According to Ousseny Zerbo, a fifth-year doctoral student in the graduate group in epidemiology in the Department of Public Health Sciences in the UC Davis School of Medicine, children who were conceived during winter have a significantly greater risk of autism. The risk of having a child with an autism spectrum disorder grew progressively throughout the fall and winter to early spring, with children conceived in March having a 16 percent greater risk of later autism diagnoses, when compared with July conceptions. So that raises the question, “Should would-be parents abstain from sex in the later Winter months to prevent their potential child from developing autism?” If so, perhaps they could plan ahead for a late winter drought, by making up between Halloween and Thanksgiving. Just a thought.
Hmm, let’s see, I wonder whether there is really something to this seasonality business? Disanto and colleagues reported in the British Journal of Psychiatry that they found an excess of anorexia births from March to June (i.e. individuals who starve themselves, must have been conceived in June to August). Schwartz recently reported in Medical Hypotheses, that being born in the winter and spring, (as with autism), significantly increases one's risk for developing schizophrenia. He says this birth seasonality may account for as many as 10% of all cases of schizophrenia. And Makino and colleagues in Japan found that risk of primary childhood brain tumors was also seasonal (published in Children’s Nervous System). A Spanish group headed by Fernandez de Abreu reported in the journal Multiple Sclerosis, that there was a significantly reduced number of individuals born in November who were later diagnosed with multiple sclerosis (February conception protects against MS). A research group in Israel, headed by Lewy, reported in Journal Pediatric Gastroenterology and Nutrition, that girls with the diagnosis of Celiac disease and children of both sexes with a family history of Celiac disease have a different pattern of seasonality of birth from the general population, with a peak of diagnosis being in July and August, corresponding with September or October conception. Do you see an overall seasonal pattern here? Me neither.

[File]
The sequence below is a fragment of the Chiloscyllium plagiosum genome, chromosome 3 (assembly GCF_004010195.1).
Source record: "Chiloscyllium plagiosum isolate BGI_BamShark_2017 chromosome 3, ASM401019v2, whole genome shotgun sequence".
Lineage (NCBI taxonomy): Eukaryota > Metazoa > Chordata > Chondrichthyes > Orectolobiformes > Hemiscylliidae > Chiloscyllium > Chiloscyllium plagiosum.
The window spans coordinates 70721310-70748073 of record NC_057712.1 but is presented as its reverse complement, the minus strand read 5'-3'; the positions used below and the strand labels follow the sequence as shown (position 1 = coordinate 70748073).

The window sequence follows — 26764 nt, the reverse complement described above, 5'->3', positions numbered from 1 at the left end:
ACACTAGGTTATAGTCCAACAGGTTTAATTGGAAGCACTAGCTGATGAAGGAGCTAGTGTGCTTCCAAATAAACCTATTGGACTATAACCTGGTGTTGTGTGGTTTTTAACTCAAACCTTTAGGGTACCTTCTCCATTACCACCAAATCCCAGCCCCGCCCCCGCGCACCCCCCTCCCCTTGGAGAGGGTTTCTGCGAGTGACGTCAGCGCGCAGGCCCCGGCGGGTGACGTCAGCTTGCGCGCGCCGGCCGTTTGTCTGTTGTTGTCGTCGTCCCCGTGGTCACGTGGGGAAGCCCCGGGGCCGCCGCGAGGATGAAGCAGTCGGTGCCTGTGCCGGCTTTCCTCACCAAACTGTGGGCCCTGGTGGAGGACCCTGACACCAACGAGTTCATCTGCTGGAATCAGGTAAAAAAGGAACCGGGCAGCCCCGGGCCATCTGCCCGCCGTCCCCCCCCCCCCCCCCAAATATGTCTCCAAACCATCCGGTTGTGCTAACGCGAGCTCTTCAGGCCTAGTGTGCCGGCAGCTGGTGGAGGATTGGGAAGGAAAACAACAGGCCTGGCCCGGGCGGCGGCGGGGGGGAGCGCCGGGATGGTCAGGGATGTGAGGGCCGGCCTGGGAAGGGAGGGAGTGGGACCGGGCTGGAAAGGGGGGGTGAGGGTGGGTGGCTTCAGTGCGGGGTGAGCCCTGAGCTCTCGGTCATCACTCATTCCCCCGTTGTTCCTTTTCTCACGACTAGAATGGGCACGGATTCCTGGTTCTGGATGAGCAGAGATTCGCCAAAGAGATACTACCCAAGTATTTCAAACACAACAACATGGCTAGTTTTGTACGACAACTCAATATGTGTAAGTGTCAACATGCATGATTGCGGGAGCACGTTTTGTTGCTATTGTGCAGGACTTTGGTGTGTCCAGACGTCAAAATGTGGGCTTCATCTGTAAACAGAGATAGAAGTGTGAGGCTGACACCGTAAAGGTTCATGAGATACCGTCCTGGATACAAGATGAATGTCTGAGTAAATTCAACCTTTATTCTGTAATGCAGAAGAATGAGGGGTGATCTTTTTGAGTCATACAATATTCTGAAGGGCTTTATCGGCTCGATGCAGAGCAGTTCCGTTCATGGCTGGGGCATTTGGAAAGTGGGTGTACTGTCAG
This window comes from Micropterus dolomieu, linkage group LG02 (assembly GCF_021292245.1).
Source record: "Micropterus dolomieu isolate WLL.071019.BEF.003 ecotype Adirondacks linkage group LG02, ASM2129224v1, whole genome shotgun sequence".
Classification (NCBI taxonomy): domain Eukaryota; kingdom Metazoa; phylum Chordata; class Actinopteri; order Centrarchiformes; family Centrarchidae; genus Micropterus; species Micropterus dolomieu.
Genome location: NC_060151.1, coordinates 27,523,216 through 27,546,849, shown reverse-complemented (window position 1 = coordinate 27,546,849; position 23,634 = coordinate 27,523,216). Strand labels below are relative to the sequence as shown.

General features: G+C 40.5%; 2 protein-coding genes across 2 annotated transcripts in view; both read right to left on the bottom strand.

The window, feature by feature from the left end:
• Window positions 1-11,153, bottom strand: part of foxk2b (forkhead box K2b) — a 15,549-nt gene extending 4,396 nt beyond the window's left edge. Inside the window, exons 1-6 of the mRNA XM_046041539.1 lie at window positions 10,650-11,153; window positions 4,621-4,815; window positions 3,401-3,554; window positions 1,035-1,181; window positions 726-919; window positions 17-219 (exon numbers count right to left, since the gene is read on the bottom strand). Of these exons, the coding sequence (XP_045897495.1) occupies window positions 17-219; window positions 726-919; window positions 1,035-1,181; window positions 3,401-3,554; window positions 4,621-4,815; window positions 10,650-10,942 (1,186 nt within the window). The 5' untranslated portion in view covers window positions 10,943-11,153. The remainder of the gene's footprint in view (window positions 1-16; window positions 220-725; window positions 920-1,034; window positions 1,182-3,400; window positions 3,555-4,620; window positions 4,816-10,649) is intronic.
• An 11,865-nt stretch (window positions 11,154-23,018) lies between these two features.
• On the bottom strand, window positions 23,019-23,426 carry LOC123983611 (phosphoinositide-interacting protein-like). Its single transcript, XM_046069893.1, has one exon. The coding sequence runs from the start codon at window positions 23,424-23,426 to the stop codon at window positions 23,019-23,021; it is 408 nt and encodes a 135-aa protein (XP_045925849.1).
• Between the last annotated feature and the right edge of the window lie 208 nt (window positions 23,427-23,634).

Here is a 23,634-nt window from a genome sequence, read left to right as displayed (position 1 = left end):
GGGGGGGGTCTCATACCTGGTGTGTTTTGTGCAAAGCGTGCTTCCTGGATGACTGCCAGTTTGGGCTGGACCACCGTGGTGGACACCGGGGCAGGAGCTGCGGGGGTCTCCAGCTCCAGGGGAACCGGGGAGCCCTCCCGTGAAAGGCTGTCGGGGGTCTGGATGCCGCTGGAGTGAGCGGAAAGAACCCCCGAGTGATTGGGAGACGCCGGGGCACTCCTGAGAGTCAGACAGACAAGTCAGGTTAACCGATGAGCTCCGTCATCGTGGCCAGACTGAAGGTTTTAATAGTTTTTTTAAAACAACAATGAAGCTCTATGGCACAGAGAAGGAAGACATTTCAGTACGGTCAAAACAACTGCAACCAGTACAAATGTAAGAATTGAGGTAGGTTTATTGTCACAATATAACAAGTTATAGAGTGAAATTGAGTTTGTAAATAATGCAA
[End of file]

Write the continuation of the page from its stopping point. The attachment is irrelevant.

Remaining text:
My grandfather, Raymond Raymond Thompson (that was really his name!) fathered ten children with his wife Elizabeth, none of them had autism, schizophrenia, anorexia or brain tumors, though they all had callouses from working on the farm. As far as I could tell Grandpa Ray and Grandma Elizabeth didn’t pay a lot of attention to the calendar when creating their family. They were of recent Scot and English descent, and apparently believed that procreation was an activity that one simply had to tolerate, regardless of the season, as long as the woman’s health held out or she died of child birth. Grandpa Ray Ray used to remind us grandchildren that a man had to make hay will the sun shined, so maybe there was a degree of seasonality after all.
A statistician colleague at the University of Minnesota was fond of reminding students in his classes that there was a high positive correlation between the number of churches and the number of bars in towns in Wisconsin. At that point during his lecture, he typically put on a wry smile, gave a wink and then speculated aloud that perhaps religion drove people to drink.
As long as I can remember, well back into the 1960s, various researchers periodically reported correlations between birth season of the year, and one or another health condition. Nearly always, after publishing one or two articles, the researchers moved on to another topic, since almost never did anything come of such birth seasonality findings, though they were always intriguing, leading to a lot of speculation and suggestive cocktail conversation.
If a relation between birth season and autism prevalence is ever firmly established, which I doubt, it will be small and very likely a proxy for some other factor, such as Vitamin D levels, which vary with exposure to sunlight. If there is any relation, it will only apply to a small subset of individuals with autism. So far, nothing much has come of those Vitamin D and seasonal viral autism hypotheses, though you will find lots of them out there on the internet if you do a Google search.
So if you know someone who is planning to go on their second honeymoon next February or March, you can tell them it’s probably safe to start checking out resorts in Oahu, Cancun or Capri.